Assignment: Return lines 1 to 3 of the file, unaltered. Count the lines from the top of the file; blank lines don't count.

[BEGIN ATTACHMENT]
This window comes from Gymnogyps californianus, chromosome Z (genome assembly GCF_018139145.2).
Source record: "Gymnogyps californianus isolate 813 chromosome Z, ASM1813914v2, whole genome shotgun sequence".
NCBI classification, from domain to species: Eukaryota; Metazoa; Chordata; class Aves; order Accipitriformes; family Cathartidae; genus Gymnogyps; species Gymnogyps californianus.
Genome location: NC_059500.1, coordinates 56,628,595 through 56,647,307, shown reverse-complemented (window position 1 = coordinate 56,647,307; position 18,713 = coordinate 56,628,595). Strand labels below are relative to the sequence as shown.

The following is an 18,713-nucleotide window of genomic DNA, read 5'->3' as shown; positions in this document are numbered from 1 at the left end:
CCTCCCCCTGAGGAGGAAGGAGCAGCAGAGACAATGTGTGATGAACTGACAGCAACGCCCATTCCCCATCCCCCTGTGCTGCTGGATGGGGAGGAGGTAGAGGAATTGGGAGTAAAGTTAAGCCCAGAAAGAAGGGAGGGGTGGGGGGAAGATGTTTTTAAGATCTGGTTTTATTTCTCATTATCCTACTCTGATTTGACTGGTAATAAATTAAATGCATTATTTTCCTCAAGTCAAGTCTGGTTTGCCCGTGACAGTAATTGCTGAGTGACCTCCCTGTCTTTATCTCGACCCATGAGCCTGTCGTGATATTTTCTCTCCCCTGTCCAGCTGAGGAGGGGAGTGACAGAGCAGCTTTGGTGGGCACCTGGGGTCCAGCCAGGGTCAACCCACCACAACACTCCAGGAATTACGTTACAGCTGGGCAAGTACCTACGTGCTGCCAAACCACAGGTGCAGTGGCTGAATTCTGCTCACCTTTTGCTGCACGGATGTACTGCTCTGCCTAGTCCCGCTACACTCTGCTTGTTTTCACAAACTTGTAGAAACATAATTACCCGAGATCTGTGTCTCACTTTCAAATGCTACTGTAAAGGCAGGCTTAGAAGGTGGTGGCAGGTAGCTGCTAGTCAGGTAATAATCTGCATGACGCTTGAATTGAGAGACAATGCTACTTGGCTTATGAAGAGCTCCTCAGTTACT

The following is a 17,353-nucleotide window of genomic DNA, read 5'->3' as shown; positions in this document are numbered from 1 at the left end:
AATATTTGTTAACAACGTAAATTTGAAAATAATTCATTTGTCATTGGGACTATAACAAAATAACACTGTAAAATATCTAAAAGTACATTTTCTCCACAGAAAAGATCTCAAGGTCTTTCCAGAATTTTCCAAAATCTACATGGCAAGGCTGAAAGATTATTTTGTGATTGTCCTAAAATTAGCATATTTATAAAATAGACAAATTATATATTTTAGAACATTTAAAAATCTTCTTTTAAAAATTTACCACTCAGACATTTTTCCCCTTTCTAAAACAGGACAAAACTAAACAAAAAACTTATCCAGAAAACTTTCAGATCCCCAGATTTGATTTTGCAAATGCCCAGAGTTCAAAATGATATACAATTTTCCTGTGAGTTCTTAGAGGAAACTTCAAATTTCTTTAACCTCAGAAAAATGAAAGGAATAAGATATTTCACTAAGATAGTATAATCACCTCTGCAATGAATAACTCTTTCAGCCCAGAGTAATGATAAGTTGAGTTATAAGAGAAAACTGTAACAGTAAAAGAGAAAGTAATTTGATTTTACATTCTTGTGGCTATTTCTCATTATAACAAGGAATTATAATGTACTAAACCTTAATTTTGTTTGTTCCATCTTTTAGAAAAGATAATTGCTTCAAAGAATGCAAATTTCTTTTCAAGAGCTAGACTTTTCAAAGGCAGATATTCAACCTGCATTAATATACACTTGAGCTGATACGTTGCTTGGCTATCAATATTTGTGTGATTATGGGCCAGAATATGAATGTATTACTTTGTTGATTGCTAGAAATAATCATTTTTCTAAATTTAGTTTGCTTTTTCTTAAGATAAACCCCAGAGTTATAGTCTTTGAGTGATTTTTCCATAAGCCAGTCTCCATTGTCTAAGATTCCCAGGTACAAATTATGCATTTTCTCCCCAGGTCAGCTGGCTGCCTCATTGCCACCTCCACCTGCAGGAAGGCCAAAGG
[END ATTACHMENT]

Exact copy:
This window comes from Gymnogyps californianus, chromosome Z (genome assembly GCF_018139145.2).
Source record: "Gymnogyps californianus isolate 813 chromosome Z, ASM1813914v2, whole genome shotgun sequence".
NCBI classification, from domain to species: Eukaryota; Metazoa; Chordata; class Aves; order Accipitriformes; family Cathartidae; genus Gymnogyps; species Gymnogyps californianus.